Humans are pretty jaded these days. We can write most of the strange phenomena we see off as science (or we honestly don’t care). But when Roman philosophers like Pliny the Elder witnessed moonless nights glow bright like the day, it definitely made an impression. Others since then have been awestruck by these “bright…
Meet Steve, a newly discovered atmospheric phenomenon that’s so strange it still doesn’t have a formal scientific description, hence the placeholder name. Thanks to the work of aurora enthusiasts and atmospheric scientists, we’re now learning more about Steve, but many questions remain.
Geoengineering is one of those things that sounds like maybe a good idea on paper but could also go horribly, apocalyptically wrong. But if the prospect of plunging Earth’s weather systems into chaos isn’t enough to convince scientists we need to tread very cautiously with the ultimate global warming tech-fix, perhaps…
Scientists at NASA have created a stunning high-resolution 3D visualization showing the complex ebbs and flows of carbon dioxide in the Earth’s atmosphere over the course of an entire year. It’s a unique perspective that’s sure to change the way you think about this problematic greenhouse gas.
During a fierce battle for control of the Iraqi city of Mosul last week, Islamic state fighters set fire to a gigantic sulfur plant. Days later, a plume of sulfur dioxide continues to spread over surrounding areas, darkening skies and making the air toxic to breathe.
A group of scientists at Lancaster University in England are constantly monitoring geomagnetic activity, to get a heads-up for the spectacular night sky display known as the Northern Lights. So a couple of days ago, they were thrilled to get a strong reading that an aurora was likely imminent.
Neptune, the farthest named planet in our solar system (sorry Pluto), is unusual in a lot of ways. One rotation around the sun lasts about 165 Earth years, and each season is around 40 Earth years. Another noteworthy thing about the planet is its atmosphere, which has a fluctuating brightness.
A cloudy day here on Earth might be a sign for gloom, but elsewhere in the universe, to behold one is a scientific achievement.
Nearly thirty years after an international treaty banned the use of chlorofluorocarbons, the Antarctic ozone hole is finally starting to heal. By mid to late century, it should be fully recovered.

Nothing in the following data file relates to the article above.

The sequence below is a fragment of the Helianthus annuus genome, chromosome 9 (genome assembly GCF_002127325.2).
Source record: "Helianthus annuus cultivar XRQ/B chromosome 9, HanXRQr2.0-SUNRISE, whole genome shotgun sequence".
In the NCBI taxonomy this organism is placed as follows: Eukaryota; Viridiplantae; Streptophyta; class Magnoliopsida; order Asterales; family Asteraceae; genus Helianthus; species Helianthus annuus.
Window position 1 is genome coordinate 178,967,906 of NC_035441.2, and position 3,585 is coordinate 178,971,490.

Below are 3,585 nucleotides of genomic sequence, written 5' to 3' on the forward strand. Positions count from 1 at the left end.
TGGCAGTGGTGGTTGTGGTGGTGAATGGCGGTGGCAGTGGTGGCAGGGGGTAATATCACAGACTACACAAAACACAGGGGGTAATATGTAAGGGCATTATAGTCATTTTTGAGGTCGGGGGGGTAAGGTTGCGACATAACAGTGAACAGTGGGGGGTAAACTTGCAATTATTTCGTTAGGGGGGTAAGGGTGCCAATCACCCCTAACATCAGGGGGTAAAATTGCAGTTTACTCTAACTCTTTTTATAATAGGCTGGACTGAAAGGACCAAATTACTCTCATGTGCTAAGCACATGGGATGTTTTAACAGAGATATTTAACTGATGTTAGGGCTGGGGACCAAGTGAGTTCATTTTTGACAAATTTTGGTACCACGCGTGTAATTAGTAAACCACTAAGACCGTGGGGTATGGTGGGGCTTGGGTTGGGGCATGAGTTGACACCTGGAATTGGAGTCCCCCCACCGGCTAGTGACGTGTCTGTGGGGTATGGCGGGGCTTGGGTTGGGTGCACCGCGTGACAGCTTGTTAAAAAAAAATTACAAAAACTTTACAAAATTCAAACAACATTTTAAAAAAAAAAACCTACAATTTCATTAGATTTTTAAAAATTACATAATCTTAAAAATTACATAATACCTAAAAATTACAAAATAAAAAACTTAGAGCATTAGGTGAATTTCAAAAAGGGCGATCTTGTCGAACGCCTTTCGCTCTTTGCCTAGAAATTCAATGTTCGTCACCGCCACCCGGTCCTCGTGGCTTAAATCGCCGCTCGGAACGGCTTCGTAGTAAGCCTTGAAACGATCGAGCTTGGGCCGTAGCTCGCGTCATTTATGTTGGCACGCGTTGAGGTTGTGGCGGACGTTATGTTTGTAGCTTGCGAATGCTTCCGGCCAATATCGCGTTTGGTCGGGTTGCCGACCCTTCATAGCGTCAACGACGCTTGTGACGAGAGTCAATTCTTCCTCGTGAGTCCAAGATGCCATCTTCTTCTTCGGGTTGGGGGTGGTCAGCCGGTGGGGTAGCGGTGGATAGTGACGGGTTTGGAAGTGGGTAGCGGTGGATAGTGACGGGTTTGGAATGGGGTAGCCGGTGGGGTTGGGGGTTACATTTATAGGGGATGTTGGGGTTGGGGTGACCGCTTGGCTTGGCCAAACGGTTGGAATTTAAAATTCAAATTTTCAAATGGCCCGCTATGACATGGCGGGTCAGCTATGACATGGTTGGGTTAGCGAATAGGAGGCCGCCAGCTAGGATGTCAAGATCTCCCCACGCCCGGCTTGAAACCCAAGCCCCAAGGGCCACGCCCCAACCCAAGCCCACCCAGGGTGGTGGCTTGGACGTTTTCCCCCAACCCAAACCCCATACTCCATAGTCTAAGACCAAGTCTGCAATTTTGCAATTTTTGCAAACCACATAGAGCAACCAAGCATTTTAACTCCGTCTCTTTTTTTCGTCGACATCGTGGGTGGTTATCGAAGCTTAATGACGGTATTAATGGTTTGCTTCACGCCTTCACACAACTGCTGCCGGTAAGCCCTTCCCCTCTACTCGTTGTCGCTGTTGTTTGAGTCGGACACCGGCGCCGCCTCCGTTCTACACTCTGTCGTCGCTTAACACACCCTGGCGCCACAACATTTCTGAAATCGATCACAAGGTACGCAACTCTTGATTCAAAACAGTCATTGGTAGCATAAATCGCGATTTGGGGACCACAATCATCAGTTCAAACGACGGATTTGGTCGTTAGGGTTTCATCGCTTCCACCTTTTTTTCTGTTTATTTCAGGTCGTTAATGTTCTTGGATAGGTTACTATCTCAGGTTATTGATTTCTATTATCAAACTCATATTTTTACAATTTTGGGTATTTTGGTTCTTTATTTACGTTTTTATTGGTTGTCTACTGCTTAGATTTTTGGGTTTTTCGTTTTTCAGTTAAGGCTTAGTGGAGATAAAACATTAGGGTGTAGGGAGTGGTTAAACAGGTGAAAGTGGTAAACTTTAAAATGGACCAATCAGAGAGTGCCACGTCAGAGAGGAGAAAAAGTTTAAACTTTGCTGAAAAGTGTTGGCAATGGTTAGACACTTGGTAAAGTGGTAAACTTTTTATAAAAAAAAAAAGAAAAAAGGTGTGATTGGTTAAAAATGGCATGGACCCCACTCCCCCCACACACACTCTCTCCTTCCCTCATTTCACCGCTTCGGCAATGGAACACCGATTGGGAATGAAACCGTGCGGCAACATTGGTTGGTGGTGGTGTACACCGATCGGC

Even though New Horizons swept past Pluto last year, more than half the data that it gleaned from the planet during its flyby is still on the spacecraft, which means that there’s still much that we’ll be learning about the dwarf planet. Case in point: methane snow-covered peaks.
The internet is filled with butt-clenching stories of horrifying plane turbulence lately. Is dangerously rough air becoming more common nowadays, or what? Well, yes and no.
Atmosphere is the gateway musical drug that gets you hooked on anything and everything Rhymesayers, a hip-hop indie label out of Minneapolis. On this new track, Slug (the lyrical brains behind Atmosphere) is joined by Aesop Rock and Blueprint, two other Rhymesayer compatriots.
“Remember, remember the fifth of November....” It’s that time of year again, when eager Brits celebrate Guy Fawkes Night with extravagant fireworks displays and bonfires to burn the traitorous Fawkes in effigy. But a new study says that all that extra smoke and debris in the air wreak havoc with visibility.
New Horizons released a fresh batch of photographs from its collection today, and I’m in love all over again. Bask in the glory of a hazy dusk, then join me to dive into the awesome new science of weather on Pluto.
We think we’re in love. The New Horizons probe swivelled around after the Pluto Flyby to take a nightside snapshot of the dwarf planet. The result is both beautiful and scientifically fascinating, the very best combination.
Don’t worry, there is nothing unnatural about that strange arcs of light you’ll sometimes see in the sky. Ice halos are a very natural atmospheric phenomenon, created when ice crystals suspended in the sky reflect and refract sunlight. But they truly are an impressive sight.
For over six decades, scientists have speculated about the existence of plasma structures that reside in the magnetosphere’s inner layers. Researchers in Australia have now created 3D images of these tubes for the very first time, proving they’re quite real.
It may not leave a trail of destruction and pew-pews in its wake but NASA's newest atmospheric sensor, the laser-beaming CATS module, could afford researchers a fuller understanding of how our reliance on nonrenewable energy fuels climate change.
One of the staples of time travel stories is the idea that our heroes will visit earlier geological periods in Earth's history. Of course — because they'll want to see dinosaurs with ostrich feathers and giant millipedes. But they generally forget something very important about Earth's past.
Piling on to the good news from Mars this week, NASA’s MAVEN spacecraft sent home its first ultraviolet images from Mars. While they may not be flashy, these images will help determine the composition and variability of the upper atmosphere, and investigate the mystery of when the water escaped.